Arizona Corporation Commission
1200 W. Washington Street
Phoenix, AZ 85007
RE: Resource Comparison Proxy Proposal for Community Solar (RCP-CS) (Docket No. E-00000A-22-0103) & (Docket No. E-01345A-21-0240)
Madam Chair, Commissioners, Commission Staff, and Interested Stakeholders,
The signatories to this letter — a coalition of solar and storage industry partners, including developers, subscriber acquisition and management firms, and advocacy groups — appreciate the Commission and Staff conducting the working group meetings regarding the implementation of a community solar program in Arizona. We believe that a properly constructed community solar program will provide bill savings to electric utility customers, promote electric grid resiliency, and assist Arizona in its transition to clean energy. We are committed to providing information that will assist in the Commission’s consideration of a proposal for implementation and we look forward to continued participation and discussion in the working group sessions.
At the working group meetings held on August 30 & 31, 2022, the signatories made a verbal proposal on the bill credit rate for the community solar program in Arizona. As requested by one of the Commissioner’s offices, the signatories are submitting this letter with the written details of that proposal.
As background, the Commission previously approved the Resource Comparison Proxy (RCP) as the compensation mechanism for rooftop solar projects in Arizona. The signatories suggest that the Commission use the current RCP rate for Arizona Public Service (APS) as the initial bill credit rate for the community solar program with two required modifications, discussed herein and summarized in Appendix A. These modifications to the administration of the RCP are required because of the unique characteristics that community solar projects bring to customers and the grid in Arizona. Hereinafter, we refer to this proposal as RCP-CS.
The RCP-CS proposal below is consistent with the Commission Order that initiated this proceeding. Specifically, the Order stated that the program should be “...designed to attract long-term private sector investment” and that “[d]irect bill offsets may be considered for subscribers to produce savings in a structure substantially similar to that offered to rooftop solar customers, eliminating the need for incentives. The value proposition for subscribers should be similar to those participating in onsite generation.” The Commission did not order that the bill credit rate mechanism for community solar should be exactly the same as the existing RCP, rather the value proposition should be “substantially similar.” As such, the RCP-CS proposal recognizes the fundamental dynamics of implementing a successful community solar program in Arizona while using the existing RCP as a starting point to simplify the initial bill credit setting process.
The signatories offer the RCP-CS proposal below:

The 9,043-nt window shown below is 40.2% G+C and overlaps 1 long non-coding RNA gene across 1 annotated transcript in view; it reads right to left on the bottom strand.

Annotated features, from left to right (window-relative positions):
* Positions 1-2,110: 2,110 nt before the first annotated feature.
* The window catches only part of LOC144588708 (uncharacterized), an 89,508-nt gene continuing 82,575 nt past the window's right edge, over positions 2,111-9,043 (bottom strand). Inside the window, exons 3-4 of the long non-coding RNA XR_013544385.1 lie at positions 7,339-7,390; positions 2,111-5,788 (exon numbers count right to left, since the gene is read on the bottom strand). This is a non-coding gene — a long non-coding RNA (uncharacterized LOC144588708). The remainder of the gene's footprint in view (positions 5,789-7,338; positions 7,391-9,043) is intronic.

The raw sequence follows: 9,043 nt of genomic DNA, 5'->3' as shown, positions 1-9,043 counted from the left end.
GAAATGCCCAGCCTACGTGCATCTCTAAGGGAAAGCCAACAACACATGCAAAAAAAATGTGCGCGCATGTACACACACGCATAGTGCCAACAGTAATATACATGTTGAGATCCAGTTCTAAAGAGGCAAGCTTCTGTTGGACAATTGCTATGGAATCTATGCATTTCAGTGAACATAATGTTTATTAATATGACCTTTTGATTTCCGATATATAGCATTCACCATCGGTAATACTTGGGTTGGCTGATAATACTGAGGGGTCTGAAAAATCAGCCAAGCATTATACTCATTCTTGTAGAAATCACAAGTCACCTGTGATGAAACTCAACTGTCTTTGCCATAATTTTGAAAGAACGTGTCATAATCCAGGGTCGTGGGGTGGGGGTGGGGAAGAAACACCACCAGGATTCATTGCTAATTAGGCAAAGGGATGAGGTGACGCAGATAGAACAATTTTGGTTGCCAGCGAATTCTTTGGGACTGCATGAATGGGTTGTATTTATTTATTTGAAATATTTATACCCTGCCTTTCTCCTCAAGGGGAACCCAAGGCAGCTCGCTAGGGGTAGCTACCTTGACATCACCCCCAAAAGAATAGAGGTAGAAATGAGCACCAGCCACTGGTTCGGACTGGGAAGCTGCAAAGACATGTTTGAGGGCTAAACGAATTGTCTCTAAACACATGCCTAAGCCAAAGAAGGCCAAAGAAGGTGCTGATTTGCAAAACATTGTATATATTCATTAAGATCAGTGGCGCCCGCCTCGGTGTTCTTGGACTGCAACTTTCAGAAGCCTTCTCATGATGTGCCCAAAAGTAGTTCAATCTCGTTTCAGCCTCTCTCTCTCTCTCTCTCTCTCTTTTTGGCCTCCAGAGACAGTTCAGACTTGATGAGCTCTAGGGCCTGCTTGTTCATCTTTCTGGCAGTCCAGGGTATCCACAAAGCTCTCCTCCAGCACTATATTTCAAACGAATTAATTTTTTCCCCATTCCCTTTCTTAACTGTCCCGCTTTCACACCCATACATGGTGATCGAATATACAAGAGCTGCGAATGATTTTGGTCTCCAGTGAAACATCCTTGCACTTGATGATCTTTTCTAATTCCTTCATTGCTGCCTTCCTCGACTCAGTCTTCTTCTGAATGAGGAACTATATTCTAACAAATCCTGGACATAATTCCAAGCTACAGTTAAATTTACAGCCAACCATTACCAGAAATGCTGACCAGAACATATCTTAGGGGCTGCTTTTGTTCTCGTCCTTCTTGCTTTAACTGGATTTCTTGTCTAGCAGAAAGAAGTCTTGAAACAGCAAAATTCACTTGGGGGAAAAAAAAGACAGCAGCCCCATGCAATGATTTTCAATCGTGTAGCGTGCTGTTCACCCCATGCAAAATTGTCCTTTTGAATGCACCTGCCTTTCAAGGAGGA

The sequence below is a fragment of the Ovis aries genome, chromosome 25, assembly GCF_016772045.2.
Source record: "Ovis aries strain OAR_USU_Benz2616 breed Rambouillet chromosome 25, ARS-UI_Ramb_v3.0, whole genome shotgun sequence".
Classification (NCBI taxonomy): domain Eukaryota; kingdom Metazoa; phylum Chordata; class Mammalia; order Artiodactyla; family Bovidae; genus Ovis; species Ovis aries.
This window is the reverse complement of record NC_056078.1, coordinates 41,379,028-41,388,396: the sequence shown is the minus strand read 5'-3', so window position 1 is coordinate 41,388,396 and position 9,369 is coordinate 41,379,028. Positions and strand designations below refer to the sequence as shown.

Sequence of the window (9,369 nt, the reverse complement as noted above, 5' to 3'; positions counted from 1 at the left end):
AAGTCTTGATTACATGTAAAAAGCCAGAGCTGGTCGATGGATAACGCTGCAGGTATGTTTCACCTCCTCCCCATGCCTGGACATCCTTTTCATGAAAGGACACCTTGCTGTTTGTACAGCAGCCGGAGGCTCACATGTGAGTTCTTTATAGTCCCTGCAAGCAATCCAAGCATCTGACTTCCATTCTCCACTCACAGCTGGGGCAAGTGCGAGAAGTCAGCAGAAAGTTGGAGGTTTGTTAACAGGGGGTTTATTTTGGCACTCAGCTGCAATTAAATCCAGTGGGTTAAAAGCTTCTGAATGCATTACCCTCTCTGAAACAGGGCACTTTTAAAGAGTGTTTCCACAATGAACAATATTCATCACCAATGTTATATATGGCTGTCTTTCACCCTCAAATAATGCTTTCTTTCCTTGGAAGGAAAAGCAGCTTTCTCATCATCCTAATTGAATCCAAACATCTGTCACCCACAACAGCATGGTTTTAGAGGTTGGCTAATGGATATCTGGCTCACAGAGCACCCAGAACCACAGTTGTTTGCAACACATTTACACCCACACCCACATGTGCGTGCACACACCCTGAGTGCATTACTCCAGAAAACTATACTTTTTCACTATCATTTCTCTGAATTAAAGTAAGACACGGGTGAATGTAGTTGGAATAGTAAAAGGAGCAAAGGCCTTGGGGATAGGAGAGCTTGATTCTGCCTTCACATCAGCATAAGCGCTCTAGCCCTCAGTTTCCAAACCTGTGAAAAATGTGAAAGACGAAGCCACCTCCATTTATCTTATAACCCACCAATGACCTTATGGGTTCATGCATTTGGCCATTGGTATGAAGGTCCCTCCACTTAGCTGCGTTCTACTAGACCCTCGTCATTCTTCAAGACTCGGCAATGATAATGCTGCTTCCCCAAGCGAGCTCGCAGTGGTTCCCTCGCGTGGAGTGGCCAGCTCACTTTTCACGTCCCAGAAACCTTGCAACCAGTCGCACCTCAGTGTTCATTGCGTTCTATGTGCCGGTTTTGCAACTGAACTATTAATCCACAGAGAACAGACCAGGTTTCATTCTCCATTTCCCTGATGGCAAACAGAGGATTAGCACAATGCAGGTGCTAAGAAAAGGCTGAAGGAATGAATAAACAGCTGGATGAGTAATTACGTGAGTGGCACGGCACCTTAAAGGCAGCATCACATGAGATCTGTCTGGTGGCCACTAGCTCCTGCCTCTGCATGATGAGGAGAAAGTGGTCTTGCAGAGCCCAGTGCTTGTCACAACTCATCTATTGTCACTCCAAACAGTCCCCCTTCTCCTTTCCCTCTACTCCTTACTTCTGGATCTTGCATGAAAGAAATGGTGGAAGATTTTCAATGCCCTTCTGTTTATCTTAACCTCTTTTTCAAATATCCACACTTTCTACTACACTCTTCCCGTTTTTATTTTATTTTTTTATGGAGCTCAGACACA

The study prepared by The Brattle Group and filed by the signatories on August 26, 2022 supports this RCP-CS proposal. The Brattle analysis suggests that the value of community solar is at least, if not higher than, the current value of APS’ RCP. The Brattle analysis found the value stack of community solar to be approximately $0.09683 per kWh (compared to APS’ current RCP of $0.08465 per kWh). Therefore, the Brattle study findings support the reasonableness of locking-in the bill credit rate at the current level of the RCP during the Stability Period. Further, the Brattle study supports the removal of the component of the existing RCP that allows rates to decline by a maximum of ten percent (10%) year over year because the study shows the value of community solar increasing in the future.
The signatories propose that the RCP-CS rate include a Stability Period to allow critical time for the community solar program to be implemented successfully. The Stability Period is a necessary component of the proposal as it will take time for community solar projects to be constructed and for the Commission to gain experience with the community solar program. Several steps must take place before a community solar project is placed into service, including the following:
While some of the activities mentioned above can occur in parallel, some of them are sequential. The five-year Stability Period will allow critical time for projects to come online with reasonable commercial certainty and for the Commission to gain experience with the community solar program. The Stability Period will also allow for additional time to study the value stack of community solar projects to inform future bill credit rates. It is common in other community solar programs around the country to allow for program parameters that promote predictable program ramp-up through this type of approach.
Attached as Appendix A is a table that compares the existing RCP with the proposed RCP-CS, including why the changes above are necessary for a community solar program.
We appreciate the opportunity to address these important questions. We look forward to continuing to engage in the working group process to develop a successful community solar program in Arizona.
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